Black and Latino families have had their homes appraised for up to $500,000 less than expected, and they believe racial bias played a significant factor. According to an ABC Owned Television Stations data analysis of more than 50 million home loans, refinance applications in predominantly Black neighborhoods are nearly five times more likely to be under-appraised than in white communities. The analysis also found home-purchase loans in Black neighborhoods are more than twice as likely to be appraised under value. To raise awareness on this systemic issue affecting families across America and to equip viewers with information on what they can do if they find themselves lowballed in an appraisal, ABC Owned Television Stations has produced “Our America: Lowballed,” with the trailer now available.

The documentary special will debut on ABC Owned Television Stations’ 24/7 streaming platforms, 32 connected TV apps across streaming platforms Amazon Fire TV, Apple TV, Android TV, Roku and Hulu beginning Dec. 2, with a linear release across eight ABC stations the weekend of Dec. 5 – ABC7/WABC-TV New York, ABC7/KABC-TV Los Angeles, ABC7/WLS-TV Chicago, 6ABC/WPVI-TV Philadelphia, ABC7/KGO-TV San Francisco, ABC13/KTRK-TV Houston, ABC11/WTVD-TV Raleigh-Durham and ABC30/KFSN-TV Fresno. The linear releases in each market will also include local stories on the issue of appraisal discrimination and homeownership produced by the Race & Culture teams in each market leading up to the premiere.

A 2018 report from the Brookings Institution estimates that homes in predominantly Black neighborhoods are devalued by $156 billion, an average of $48,000 per home. This amount is enough to finance 8 million four-year degrees and cover nearly all Hurricane Katrina damage. This is vital equity Black families lack access to in order to pay for college, start businesses, remodel homes or create a nest egg for future generations—creating intergenerational wealth.

“Many are familiar with the Austins, a Black family in California who had the appraised value of their home jump nearly $500,000 after whitewashing their house—stripping it of family photos, artwork, even toiletries—and having a friend, who is white, stand in during the appraisal,” remarks Julian Glover, the executive producer for “Our America: Lowballed” and Race, Culture and Social Justice reporter at ABC7/KGO-TV Bay Area. “When we broke the Austins’ story, countless families across the country came forward with similar experiences. Through this documentary, we are giving a voice to those who believe they have been hit by appraisal discrimination, equipping viewers with information needed to take action if they are lowballed, and engaging federal leaders to fix this problem that has been robbing Black and Latino families of billions in equity for generations.”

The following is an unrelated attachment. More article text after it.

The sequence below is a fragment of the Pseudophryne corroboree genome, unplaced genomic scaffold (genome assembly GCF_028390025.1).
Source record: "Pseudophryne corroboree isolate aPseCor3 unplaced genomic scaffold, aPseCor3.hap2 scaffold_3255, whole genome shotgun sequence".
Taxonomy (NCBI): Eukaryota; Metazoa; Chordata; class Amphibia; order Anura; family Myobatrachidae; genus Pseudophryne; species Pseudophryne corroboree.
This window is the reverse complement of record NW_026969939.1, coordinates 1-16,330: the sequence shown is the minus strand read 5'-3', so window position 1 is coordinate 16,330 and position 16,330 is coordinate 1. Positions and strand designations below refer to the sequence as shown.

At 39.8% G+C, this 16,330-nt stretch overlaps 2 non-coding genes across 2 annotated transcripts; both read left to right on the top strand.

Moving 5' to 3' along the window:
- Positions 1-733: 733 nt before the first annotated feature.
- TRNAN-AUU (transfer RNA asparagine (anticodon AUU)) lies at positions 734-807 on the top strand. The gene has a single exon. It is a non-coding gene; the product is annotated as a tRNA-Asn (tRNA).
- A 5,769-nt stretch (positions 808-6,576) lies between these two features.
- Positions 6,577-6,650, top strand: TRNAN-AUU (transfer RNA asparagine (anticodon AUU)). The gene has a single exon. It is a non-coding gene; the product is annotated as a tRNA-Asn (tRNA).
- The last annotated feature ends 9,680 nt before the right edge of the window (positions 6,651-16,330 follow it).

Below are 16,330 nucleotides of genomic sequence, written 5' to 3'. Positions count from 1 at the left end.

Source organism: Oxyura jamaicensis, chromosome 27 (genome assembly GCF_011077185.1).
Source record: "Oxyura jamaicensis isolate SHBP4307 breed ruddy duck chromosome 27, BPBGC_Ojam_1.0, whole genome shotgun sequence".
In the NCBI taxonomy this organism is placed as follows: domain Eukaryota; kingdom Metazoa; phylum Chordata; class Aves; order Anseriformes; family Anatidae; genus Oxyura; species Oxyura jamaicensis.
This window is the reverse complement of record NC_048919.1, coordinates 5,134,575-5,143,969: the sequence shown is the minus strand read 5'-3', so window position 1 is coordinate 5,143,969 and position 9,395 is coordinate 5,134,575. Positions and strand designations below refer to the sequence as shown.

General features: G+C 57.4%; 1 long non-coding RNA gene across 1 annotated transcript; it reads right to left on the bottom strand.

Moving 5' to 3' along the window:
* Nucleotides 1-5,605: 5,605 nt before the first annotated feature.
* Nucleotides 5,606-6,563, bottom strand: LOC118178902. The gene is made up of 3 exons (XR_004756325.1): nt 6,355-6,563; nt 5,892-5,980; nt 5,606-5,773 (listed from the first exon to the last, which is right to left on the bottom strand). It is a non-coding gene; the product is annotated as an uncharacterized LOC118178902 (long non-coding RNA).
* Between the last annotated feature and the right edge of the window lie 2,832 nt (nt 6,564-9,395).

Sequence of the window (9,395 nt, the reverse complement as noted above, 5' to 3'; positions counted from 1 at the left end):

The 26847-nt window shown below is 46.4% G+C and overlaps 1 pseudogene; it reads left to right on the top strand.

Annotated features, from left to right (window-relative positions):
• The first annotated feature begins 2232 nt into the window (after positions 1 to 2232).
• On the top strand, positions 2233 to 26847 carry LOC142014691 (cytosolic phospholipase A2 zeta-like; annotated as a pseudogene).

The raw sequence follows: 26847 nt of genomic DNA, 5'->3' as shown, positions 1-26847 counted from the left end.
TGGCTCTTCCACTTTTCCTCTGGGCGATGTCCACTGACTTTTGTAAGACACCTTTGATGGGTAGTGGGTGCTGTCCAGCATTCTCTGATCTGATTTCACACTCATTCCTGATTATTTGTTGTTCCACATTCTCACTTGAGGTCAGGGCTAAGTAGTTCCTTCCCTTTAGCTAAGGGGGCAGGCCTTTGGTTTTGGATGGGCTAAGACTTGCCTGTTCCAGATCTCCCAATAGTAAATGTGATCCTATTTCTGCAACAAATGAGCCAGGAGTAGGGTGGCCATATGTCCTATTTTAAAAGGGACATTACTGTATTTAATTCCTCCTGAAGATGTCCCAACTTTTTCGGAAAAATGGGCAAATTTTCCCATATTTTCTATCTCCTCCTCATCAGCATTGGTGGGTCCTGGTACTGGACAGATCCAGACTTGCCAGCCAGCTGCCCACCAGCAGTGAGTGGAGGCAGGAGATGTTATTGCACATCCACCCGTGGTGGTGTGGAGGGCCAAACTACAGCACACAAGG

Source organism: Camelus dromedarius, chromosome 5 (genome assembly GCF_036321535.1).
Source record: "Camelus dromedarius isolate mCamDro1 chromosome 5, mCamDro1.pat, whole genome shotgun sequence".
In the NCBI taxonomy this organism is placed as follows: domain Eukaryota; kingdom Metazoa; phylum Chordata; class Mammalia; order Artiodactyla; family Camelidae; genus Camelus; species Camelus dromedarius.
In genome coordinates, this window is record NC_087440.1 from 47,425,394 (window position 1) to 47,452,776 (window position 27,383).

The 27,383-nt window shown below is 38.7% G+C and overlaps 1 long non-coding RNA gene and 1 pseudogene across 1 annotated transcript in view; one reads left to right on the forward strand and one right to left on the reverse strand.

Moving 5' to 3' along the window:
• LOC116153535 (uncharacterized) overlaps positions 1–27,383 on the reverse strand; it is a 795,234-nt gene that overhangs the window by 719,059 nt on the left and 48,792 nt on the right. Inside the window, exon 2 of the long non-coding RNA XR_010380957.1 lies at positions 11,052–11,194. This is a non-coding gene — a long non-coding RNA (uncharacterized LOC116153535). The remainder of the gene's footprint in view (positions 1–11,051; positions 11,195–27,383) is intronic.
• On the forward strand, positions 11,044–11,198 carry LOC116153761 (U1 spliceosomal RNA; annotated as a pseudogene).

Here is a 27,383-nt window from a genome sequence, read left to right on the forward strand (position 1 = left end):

Glover’s reporting on issues of appraisal discrimination has earned regional Emmy® and Edward R. Murrow awards for excellence in reporting on issues of Diversity, Equity, and Inclusion. 

“Our America: Lowballed” continues Glover’s impactful reporting and profiles three separate cases of appraisal discrimination experienced by families in California and Indiana, whose home values jumped an average of $300,000 as a result of whitewashing their homes, having white friends stand in during the appraisal, and pushing back on unexpectedly low valuations. 

This reporting on the devaluation of Black and Latino homes has spurred new state laws and led President Biden to create the Property Appraisal Valuation Equity task force to identify solutions to root out appraisal bias. In addition, Congresswoman Maxine Waters, also featured in the documentary, introduced legislation to combat appraisal bias with the Fair Appraisal and Inequity Reform legislation.  

Reporting for “Our America: Lowballed” was facilitated by the Equity Report, which launched in September 2021, and is an unprecedented project by the ABC Owned Television Stations’ data journalism team to measure racial equity in each of the 100 largest cities in the U.S. The team gathered and analyzed more than 10 million data points across five quality-of-life categories impacting residents’ everyday lives: policing, housing, education, health, and environment. The equity gaps revealed by the data analysis are leveraged in “Our America: Lowballed” and have been used by ABC Owned Televisions and ABC News to produce stories focused on inequity in areas from home ownership and insurance access to classroom discipline and pollution.

If you suspect that you or someone you know may have been affected by a housing lowball, you can learn more on Lowballed.abc.

More information about ABC Owned Television Stations streaming channels can be found here: ABC7/WABC-TV New York, ABC7/KABC-TV Los Angeles, ABC7/WLS-TV Chicago, 6ABC/WPVI-TV Philadelphia, ABC7/KGO-TV San Francisco, ABC13/KTRK-TV Houston, ABC11/WTVD-TV Raleigh-Durham and ABC30/KFSN-TV Fresno.